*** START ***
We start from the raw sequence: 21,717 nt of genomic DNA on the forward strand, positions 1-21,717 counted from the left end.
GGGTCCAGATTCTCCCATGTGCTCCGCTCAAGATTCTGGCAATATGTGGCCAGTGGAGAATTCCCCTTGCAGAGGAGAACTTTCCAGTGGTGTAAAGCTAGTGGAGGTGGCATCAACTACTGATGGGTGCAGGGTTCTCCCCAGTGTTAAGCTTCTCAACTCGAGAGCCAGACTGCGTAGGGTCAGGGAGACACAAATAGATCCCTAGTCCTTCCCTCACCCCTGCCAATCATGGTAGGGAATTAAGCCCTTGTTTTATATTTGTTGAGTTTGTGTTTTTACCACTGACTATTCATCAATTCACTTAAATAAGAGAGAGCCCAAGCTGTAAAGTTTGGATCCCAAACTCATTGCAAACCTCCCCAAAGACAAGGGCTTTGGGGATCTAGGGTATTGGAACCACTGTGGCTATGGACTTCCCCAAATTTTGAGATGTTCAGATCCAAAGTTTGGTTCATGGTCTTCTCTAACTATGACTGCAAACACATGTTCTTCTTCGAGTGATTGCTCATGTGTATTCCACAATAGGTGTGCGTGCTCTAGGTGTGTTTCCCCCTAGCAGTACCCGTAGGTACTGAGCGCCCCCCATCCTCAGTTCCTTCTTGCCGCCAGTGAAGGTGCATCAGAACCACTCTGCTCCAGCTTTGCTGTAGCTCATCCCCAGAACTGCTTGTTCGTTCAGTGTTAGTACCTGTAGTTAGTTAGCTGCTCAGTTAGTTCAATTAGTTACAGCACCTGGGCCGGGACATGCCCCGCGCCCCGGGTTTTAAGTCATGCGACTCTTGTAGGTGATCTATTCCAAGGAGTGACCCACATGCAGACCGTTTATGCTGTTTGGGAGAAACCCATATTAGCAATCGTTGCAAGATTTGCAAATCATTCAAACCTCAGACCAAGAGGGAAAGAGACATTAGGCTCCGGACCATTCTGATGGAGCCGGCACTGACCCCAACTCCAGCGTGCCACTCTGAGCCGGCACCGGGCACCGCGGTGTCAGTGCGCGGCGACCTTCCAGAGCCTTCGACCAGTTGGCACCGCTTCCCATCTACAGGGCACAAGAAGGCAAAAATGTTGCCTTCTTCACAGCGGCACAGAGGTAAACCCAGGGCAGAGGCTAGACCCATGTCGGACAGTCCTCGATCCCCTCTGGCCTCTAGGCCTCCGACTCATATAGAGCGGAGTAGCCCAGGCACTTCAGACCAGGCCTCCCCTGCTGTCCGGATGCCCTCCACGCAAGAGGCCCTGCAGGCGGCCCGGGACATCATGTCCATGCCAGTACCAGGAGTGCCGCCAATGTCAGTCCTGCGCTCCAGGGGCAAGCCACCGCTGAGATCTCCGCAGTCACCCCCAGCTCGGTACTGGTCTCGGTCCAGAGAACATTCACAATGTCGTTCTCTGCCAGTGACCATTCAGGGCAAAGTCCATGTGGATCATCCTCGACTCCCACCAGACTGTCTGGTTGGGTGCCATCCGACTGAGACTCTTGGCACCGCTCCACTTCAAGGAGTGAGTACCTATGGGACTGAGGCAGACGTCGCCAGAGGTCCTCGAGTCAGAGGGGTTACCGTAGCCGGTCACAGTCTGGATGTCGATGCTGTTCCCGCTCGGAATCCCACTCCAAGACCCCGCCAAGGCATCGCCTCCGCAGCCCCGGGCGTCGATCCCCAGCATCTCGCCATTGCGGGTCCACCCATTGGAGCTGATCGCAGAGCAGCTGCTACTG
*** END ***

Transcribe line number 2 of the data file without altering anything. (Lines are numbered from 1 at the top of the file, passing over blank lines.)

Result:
GGGTCCAGATTCTCCCATGTGCTCCGCTCAAGATTCTGGCAATATGTGGCCAGTGGAGAATTCCCCTTGCAGAGGAGAACTTTCCAGTGGTGTAAAGCTAGTGGAGGTGGCATCAACTACTGATGGGTGCAGGGTTCTCCCCAGTGTTAAGCTTCTCAACTCGAGAGCCAGACTGCGTAGGGTCAGGGAGACACAAATAGATCCCTAGTCCTTCCCTCACCCCTGCCAATCATGGTAGGGAATTAAGCCCTTGTTTTATATTTGTTGAGTTTGTGTTTTTACCACTGACTATTCATCAATTCACTTAAATAAGAGAGAGCCCAAGCTGTAAAGTTTGGATCCCAAACTCATTGCAAACCTCCCCAAAGACAAGGGCTTTGGGGATCTAGGGTATTGGAACCACTGTGGCTATGGACTTCCCCAAATTTTGAGATGTTCAGATCCAAAGTTTGGTTCATGGTCTTCTCTAACTATGACTGCAAACACATGTTCTTCTTCGAGTGATTGCTCATGTGTATTCCACAATAGGTGTGCGTGCTCTAGGTGTGTTTCCCCCTAGCAGTACCCGTAGGTACTGAGCGCCCCCCATCCTCAGTTCCTTCTTGCCGCCAGTGAAGGTGCATCAGAACCACTCTGCTCCAGCTTTGCTGTAGCTCATCCCCAGAACTGCTTGTTCGTTCAGTGTTAGTACCTGTAGTTAGTTAGCTGCTCAGTTAGTTCAATTAGTTACAGCACCTGGGCCGGGACATGCCCCGCGCCCCGGGTTTTAAGTCATGCGACTCTTGTAGGTGATCTATTCCAAGGAGTGACCCACATGCAGACCGTTTATGCTGTTTGGGAGAAACCCATATTAGCAATCGTTGCAAGATTTGCAAATCATTCAAACCTCAGACCAAGAGGGAAAGAGACATTAGGCTCCGGACCATTCTGATGGAGCCGGCACTGACCCCAACTCCAGCGTGCCACTCTGAGCCGGCACCGGGCACCGCGGTGTCAGTGCGCGGCGACCTTCCAGAGCCTTCGACCAGTTGGCACCGCTTCCCATCTACAGGGCACAAGAAGGCAAAAATGTTGCCTTCTTCACAGCGGCACAGAGGTAAACCCAGGGCAGAGGCTAGACCCATGTCGGACAGTCCTCGATCCCCTCTGGCCTCTAGGCCTCCGACTCATATAGAGCGGAGTAGCCCAGGCACTTCAGACCAGGCCTCCCCTGCTGTCCGGATGCCCTCCACGCAAGAGGCCCTGCAGGCGGCCCGGGACATCATGTCCATGCCAGTACCAGGAGTGCCGCCAATGTCAGTCCTGCGCTCCAGGGGCAAGCCACCGCTGAGATCTCCGCAGTCACCCCCAGCTCGGTACTGGTCTCGGTCCAGAGAACATTCACAATGTCGTTCTCTGCCAGTGACCATTCAGGGCAAAGTCCATGTGGATCATCCTCGACTCCCACCAGACTGTCTGGTTGGGTGCCATCCGACTGAGACTCTTGGCACCGCTCCACTTCAAGGAGTGAGTACCTATGGGACTGAGGCAGACGTCGCCAGAGGTCCTCGAGTCAGAGGGGTTACCGTAGCCGGTCACAGTCTGGATGTCGATGCTGTTCCCGCTCGGAATCCCACTCCAAGACCCCGCCAAGGCATCGCCTCCGCAGCCCCGGGCGTCGATCCCCAGCATCTCGCCATTGCGGGTCCACCCATTGGAGCTGATCGCAGAGCAGCTGCTACTG